We’re now nearly three decades from the bad old days when farming was governed by subsidies.
Farmers in other parts of the world haven’t made the tough but necessary change to standing on their own feet.
Among them are the Welsh whose reliance on subsidies is behind their plea for Britain to stay in the European Union:
Welsh farming could be ruined if the UK leaves the European Union and its common market, warned Farmers’ Union of Wales president Emyr Jones.
Speaking at a FUW lunch at the Houses of Parliament on Wednesday (30 January), Mr Jones said 80% of Welsh farm income was dependent on payment support from the European Union and access to EU markets, a sum worth up to half a billion pounds. . .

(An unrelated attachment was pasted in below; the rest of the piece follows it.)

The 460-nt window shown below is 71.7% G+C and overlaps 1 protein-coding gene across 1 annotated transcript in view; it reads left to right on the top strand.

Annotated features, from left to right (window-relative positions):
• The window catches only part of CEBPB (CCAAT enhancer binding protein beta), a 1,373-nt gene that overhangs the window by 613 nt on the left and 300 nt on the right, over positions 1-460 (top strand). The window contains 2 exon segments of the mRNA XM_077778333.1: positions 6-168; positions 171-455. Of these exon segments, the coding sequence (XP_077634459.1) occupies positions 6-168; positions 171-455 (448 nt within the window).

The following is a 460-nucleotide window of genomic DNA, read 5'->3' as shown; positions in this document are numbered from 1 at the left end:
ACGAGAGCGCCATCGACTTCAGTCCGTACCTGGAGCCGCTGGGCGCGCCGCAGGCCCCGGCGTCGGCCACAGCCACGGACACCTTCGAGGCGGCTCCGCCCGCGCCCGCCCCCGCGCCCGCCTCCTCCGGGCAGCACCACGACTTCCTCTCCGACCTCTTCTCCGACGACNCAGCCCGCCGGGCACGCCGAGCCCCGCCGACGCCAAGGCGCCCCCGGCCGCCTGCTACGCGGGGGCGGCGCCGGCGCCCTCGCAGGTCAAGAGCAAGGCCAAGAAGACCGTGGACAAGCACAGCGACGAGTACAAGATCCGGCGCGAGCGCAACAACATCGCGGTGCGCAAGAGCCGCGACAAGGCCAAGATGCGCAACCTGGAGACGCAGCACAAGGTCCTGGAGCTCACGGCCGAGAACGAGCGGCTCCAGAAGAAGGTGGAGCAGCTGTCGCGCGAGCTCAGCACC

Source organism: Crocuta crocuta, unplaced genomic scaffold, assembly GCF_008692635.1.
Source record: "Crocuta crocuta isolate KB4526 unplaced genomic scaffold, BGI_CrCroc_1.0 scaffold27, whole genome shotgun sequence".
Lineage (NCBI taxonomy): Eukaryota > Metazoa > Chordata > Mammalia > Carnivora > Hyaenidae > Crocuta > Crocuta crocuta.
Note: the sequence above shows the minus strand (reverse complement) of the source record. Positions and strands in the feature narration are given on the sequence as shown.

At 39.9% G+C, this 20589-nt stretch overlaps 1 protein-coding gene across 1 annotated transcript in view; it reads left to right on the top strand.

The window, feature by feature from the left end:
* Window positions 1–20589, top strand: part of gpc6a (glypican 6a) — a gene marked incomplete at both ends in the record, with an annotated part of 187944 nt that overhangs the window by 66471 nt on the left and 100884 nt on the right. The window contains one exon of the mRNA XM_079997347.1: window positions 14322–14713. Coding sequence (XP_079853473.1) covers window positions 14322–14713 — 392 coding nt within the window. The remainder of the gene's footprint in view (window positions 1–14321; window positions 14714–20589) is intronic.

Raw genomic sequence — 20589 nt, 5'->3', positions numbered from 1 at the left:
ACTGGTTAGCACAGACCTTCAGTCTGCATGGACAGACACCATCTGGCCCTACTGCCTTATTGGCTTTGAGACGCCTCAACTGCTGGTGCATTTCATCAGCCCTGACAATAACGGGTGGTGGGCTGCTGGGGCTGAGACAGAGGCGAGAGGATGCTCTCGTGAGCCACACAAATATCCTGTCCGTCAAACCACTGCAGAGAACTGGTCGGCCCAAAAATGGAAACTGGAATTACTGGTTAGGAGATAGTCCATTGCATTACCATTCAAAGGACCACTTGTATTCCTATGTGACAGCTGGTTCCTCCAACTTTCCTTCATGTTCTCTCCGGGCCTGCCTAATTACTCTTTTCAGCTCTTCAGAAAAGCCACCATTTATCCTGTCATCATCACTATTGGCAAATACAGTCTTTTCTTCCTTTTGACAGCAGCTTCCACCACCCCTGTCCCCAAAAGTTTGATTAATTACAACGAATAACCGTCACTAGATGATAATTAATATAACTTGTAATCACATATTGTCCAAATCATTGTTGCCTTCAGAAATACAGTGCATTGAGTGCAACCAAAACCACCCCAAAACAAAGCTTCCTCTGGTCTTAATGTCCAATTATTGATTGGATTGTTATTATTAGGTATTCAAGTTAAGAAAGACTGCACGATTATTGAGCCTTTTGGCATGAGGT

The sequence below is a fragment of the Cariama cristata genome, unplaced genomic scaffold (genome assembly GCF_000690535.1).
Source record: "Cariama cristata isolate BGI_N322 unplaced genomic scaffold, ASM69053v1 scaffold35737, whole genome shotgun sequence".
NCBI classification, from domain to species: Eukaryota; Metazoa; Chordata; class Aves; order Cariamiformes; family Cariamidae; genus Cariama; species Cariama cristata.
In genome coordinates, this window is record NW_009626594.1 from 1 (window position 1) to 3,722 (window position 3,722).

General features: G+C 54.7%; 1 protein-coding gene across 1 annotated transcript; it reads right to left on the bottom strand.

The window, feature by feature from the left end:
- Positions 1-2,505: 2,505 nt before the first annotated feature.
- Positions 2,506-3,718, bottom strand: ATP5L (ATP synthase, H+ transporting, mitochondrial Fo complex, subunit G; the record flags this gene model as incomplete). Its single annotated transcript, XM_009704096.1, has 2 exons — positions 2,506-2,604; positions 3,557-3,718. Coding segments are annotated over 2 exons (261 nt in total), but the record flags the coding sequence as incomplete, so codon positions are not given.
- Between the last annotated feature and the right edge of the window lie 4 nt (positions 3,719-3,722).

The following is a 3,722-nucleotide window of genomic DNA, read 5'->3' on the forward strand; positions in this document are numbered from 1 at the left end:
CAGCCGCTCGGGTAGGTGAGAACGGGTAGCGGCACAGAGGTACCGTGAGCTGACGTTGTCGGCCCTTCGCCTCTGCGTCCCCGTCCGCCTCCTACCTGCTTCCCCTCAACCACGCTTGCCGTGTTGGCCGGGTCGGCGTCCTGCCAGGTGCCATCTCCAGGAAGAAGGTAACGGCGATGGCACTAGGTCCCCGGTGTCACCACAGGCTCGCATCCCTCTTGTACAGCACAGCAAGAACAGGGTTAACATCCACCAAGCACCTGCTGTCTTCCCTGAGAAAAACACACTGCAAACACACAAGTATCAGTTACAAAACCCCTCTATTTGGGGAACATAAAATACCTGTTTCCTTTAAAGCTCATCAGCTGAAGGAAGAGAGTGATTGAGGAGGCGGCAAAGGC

Market access from free trade among member states is one of the EU’s strengths but political union isn’t the only way to get rid of trade barriers.
The subsidies are one of its big weaknesses.
Subsidies encourage inefficient farming, add costs to both tax payers and consumers, and blind producers to market signals.
Farmers here used to be heavily subsidised. The abrupt introduction to the real world by the reforms of the 1980s was painful but necessary and no good farmer would want to go back to the bad old days.